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Geochemical and Microbiological Processes that Affect Migration and Natural Attenuation of Chlorinated Solvents in Fractured-Sedimentary Rock — Naval Air Warfare Center (NAWC) Research Site, West Trenton, NJ
Results of a 3-year bioaugmentation remediation experiment and other research were described in posters at the SERDP/ESTCP Partners in Environmental Technology Technical Symposium & Workshop, November 29 — December 1, 2011 in Washington D.C.
In 1993, the U.S. Geological Survey (USGS) began studies of contamination in fractured-sedimentary bedrock in cooperation with the U.S. Navy at the former Naval Air Warfare Center (NAWC), West Trenton, N.J.
In 2001, the USGS Toxic Substances Hydrology Program initiated research at the NAWC to complement and expand the research being conducted on groundwater flow and contaminant transport in fractured bedrock at its Mirror Lake, New Hampshire Research Site. The NAWC site was chosen because the general hydrogeologic framework was well defined and the site contained extensive contamination over a range of geochemical conditions. Site groundwater contains volatile organic compounds (VOC's) that include trichloroethene (TCE), cis-1,2-dichloroethene, and vinyl chloride.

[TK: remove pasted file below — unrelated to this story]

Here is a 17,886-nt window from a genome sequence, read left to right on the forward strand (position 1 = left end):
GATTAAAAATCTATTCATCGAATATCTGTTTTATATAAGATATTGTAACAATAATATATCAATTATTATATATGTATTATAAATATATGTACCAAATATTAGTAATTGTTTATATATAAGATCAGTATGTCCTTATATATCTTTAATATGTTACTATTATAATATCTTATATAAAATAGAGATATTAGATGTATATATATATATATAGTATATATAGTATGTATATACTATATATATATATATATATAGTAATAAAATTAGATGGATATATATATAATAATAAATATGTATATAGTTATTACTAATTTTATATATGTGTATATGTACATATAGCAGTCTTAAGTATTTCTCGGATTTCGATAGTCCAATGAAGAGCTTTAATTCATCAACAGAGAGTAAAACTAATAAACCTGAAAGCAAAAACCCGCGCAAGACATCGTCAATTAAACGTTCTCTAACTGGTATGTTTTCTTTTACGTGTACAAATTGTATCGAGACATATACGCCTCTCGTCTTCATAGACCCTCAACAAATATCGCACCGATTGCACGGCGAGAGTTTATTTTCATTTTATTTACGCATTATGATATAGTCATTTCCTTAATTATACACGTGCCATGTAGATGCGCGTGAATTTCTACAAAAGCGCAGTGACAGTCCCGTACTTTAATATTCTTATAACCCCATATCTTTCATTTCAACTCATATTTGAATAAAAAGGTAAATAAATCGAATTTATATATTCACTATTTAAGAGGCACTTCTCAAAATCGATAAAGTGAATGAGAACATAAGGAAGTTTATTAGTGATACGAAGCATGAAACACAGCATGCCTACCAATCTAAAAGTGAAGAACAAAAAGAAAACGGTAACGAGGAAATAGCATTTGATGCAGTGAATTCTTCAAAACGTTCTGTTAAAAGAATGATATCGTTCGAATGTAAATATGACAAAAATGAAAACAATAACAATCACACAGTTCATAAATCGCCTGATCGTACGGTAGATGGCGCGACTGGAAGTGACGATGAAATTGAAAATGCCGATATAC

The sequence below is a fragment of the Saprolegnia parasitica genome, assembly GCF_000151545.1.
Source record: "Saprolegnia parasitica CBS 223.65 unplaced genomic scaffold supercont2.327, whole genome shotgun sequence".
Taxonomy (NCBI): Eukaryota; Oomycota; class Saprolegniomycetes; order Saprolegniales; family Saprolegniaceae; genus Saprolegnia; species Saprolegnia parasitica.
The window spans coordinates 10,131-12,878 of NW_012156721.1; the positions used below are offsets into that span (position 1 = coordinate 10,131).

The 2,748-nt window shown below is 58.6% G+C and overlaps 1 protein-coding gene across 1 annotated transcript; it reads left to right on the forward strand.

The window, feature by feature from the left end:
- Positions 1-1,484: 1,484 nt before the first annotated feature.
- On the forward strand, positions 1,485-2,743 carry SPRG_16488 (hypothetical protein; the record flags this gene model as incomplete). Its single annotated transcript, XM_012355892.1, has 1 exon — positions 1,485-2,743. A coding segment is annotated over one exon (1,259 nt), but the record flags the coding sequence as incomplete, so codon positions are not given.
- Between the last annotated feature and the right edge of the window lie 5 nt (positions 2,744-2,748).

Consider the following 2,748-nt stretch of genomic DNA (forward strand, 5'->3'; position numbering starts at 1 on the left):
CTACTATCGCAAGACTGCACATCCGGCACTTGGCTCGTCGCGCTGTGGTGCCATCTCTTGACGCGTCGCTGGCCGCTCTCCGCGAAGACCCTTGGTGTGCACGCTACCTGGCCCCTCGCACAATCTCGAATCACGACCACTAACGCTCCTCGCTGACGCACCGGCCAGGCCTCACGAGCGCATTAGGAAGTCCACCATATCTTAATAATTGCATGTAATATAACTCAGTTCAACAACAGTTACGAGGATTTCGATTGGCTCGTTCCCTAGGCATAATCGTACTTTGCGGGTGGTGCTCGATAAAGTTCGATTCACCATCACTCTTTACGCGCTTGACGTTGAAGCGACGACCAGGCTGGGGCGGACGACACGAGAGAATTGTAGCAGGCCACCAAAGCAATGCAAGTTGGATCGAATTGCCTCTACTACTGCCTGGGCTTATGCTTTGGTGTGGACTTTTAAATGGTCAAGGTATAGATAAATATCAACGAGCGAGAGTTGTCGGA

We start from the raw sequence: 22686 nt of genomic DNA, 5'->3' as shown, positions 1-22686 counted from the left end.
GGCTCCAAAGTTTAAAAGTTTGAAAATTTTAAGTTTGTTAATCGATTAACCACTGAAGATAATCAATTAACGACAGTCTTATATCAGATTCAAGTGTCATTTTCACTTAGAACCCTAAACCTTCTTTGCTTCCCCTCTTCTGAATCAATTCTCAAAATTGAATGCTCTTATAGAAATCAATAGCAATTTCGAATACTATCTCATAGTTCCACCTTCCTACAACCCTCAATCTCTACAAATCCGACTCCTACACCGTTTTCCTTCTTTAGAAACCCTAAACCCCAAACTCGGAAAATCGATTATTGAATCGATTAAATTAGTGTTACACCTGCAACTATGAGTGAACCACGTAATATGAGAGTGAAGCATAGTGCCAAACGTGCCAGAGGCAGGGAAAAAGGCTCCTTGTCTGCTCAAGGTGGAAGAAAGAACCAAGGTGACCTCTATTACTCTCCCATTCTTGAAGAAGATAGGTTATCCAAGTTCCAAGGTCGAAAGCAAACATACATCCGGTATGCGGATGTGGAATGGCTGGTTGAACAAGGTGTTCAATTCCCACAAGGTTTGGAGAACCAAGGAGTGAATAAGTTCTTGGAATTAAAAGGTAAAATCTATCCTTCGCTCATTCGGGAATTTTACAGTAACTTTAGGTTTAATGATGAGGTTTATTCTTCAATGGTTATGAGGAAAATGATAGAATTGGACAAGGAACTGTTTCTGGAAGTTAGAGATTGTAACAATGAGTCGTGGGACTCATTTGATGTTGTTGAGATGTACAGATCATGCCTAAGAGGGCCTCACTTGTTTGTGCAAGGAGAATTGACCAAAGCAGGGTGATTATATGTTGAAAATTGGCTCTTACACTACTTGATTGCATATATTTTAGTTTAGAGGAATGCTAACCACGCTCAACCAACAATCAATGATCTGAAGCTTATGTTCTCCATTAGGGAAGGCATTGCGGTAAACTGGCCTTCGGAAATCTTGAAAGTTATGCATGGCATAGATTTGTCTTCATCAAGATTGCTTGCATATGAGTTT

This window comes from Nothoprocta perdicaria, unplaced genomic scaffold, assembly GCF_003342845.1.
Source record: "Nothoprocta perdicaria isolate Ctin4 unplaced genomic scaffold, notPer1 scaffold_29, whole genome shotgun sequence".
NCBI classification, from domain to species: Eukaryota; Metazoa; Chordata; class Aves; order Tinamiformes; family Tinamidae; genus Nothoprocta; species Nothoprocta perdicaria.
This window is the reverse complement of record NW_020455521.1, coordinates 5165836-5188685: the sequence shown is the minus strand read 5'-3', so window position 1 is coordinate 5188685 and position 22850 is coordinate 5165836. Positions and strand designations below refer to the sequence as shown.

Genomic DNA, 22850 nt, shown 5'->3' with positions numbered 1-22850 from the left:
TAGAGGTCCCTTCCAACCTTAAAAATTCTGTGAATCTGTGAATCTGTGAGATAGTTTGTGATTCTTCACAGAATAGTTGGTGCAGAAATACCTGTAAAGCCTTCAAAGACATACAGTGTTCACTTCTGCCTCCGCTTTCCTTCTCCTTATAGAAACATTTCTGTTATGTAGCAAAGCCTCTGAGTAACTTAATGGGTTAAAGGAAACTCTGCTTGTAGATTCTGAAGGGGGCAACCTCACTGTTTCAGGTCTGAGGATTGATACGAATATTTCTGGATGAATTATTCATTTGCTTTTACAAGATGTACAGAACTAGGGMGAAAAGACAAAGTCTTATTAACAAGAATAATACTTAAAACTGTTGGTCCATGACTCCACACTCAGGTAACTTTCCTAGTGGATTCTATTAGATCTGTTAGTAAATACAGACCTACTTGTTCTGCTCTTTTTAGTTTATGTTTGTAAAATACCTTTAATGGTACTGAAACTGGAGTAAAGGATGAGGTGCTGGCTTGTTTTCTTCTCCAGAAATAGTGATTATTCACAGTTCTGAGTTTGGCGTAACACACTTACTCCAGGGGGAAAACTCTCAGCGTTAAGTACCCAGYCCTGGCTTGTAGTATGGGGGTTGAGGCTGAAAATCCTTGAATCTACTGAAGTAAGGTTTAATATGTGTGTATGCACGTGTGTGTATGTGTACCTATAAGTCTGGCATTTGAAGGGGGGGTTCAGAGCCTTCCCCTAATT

The research will provide understanding of the physical, chemical, and microbial processes that affect the transport and fate of chlorinated solvents in fractured-sedimentary-rock aquifers, including the role of dense non-aqueous phase liquids (DNAPL) as a long-term source. The research also will develop methods for cost-effective subsurface characterization.
Research at the site is a multidisciplinary, collaborative effort that presently involves scientists from the USGS, U.S. Navy, and several academic and private research institutions.